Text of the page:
I stand at the kerb of the great mound, the marvellous sídhe of yesterday’s dreams, and stare at the marvellous dawn, its sky so magnificently radiant with promise. I watch the scene warm up from a cold grey blue to a palette of fiery ambers, and as solstice dawn arrives, I dream of Oengus Óg, and his miraculous return to Síd in Broga. The noble sídhe will be made a palace once more, a place for the gods. In the dark bosom of the earth, an arrival will make us weep. We will cry bittersweet tears.
The myth-makers smile. Through the mist, Oengus comes to Síd in Broga, and in a moment the year is born again.
I stand before the palace of the Dagda, the house of Elcmar, and the resting place of the swan lovers Oengus and Caer. Alone with the monument, in the subdued and dank dawn, I speak to it. I ask it to tell me of its inception, its first imagining, in those banished days of prehistory.
I imagine that there must have been a dreamer – someone in the community who first envisioned these giant monuments, these enduring cairns of stone and earth and zeal and toil.
There was one man or woman who sat on this ridge, touching the earth but reaching upwards to distant spheres, who must have dreamed about uniting worlds. And like all grand projects, sparked by luminous imagination and aspiration, this had to be bigger and bolder than anything that had come before.
Here, Brug na Bóinne – the palaces of Bóinn –came into being, according to the dreamer’s visions. The huge cairns rose from the ground, like the belly and paps of the goddess, symbolic of the expectant earth, swollen with anticipation. And the sun entered inside, and copulated with the earth, in order for the earth to deliver the fruits of a sacred union.
Seeing the sun shining its golden winter light in the deep chamber of the earth-mound, I wonder what ecstasy the dreamer felt, at that first magnificent dawn in Síd in Broga long ago. Perhaps it is the same ecstasy that almost everyone in the modern era who witnesses the solstice sun in Newgrange feels.
Alone at Síd in Broga, at dawn, I touch its stones and it whispers to me.
“The dreamer lives.”
It is fitting that the Tuatha Dé Danann, the ancient divinities of our oldest myths, were said to have arrived into Ireland from the sky. Their chief, Eochaidh Ollathair, also known as Dagda, the good god, is the one who was said to have built Síd in Broga.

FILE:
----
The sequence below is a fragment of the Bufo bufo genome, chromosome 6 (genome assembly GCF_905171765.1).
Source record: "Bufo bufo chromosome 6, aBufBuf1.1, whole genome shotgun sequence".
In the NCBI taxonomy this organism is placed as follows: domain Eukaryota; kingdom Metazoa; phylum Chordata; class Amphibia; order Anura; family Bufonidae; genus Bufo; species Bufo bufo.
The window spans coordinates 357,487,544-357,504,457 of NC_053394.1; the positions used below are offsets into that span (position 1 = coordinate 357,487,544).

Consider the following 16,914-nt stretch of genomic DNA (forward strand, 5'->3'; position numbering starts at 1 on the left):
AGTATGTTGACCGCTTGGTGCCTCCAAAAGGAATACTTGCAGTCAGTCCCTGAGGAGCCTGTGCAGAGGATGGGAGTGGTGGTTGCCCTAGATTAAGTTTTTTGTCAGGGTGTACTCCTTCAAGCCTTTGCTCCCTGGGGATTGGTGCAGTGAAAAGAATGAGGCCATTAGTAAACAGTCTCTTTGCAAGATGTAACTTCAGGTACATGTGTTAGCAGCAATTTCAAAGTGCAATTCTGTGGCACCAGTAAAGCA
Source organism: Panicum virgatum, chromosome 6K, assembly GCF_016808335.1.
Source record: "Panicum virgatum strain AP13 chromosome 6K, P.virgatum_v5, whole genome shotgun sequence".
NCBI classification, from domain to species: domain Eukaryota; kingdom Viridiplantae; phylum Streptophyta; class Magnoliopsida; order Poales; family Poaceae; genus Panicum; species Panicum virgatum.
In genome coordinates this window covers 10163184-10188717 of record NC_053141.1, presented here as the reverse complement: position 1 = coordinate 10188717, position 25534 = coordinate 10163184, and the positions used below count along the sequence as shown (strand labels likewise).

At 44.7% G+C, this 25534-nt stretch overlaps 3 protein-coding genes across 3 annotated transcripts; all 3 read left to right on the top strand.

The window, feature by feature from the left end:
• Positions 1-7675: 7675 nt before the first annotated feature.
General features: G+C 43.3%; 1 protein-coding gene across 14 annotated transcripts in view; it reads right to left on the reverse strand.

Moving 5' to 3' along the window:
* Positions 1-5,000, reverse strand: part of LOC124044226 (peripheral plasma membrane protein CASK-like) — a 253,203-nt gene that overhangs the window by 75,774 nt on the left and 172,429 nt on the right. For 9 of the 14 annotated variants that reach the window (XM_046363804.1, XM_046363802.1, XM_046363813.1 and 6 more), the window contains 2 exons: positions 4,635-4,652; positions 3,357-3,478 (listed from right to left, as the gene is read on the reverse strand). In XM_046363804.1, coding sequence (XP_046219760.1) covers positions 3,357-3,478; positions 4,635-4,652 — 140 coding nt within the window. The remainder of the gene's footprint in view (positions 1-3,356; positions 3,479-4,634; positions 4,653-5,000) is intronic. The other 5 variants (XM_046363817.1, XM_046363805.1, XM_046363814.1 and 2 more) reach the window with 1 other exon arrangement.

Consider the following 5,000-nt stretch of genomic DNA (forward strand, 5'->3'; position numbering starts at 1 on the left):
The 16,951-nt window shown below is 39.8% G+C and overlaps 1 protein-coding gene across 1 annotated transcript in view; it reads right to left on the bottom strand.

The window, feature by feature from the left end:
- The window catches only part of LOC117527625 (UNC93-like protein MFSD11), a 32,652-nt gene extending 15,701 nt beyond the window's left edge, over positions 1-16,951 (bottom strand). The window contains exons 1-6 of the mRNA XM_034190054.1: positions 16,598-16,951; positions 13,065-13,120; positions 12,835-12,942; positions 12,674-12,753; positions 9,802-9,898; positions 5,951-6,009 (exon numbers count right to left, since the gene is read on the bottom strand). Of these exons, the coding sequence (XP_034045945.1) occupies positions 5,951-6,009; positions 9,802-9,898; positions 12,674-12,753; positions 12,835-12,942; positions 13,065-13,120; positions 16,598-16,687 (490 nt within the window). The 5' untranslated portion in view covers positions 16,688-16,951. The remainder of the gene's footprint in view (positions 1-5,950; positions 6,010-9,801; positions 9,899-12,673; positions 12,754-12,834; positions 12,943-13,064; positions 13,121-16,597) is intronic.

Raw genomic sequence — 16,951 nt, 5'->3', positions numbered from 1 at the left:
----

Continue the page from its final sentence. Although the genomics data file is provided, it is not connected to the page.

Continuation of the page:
In addition to his cairn-building exploits, Dagda is said to have looked after the crops, the harvest and the weather.
Looking down upon Síd in Broga, from a height, one gets the sense that the humans who laboured dutifully in order to construct it must have wondered what it might look like, from the sky. Back then, only the birds could tell them that. I wonder if the birds told them how pleased Dagda must have been.
In the ancient tales, it is said that Dagda entered the house of Elcmar, in order to make love with Elcmar’s wife Bóinn, while performing a magic feat on the sun to make it stand still in the heavens. This is undoubtedly a myth about winter solstice, and the sacred copulation of sky and earth during the shortest days of the year.
Thus we see Brú na Bóinne translated as the ‘Womb of the Bóinn’, the womb of the white cow. The story of Dagda’s magic with the sun contains, it would appear, vital information about the function of the mound. That information survived, in the stories of generations of our ancestors, for centuries, if not millennia. And the monument survived with it.
As we approach solstice, I wonder if Dagda will be looking down on this wondrous creation.
Today, with our magic flying implements that can see down from the heavens, we nod in agreement with the sentiment of the scene. The gods must be well pleased.
It is the eve of winter solstice. The sun’s rising position will not change now for several days. The hope, in ancient times, was, of course, for a return – that the year would be renewed, that the sun god would come back again, and that the land would see growth and flourish once more.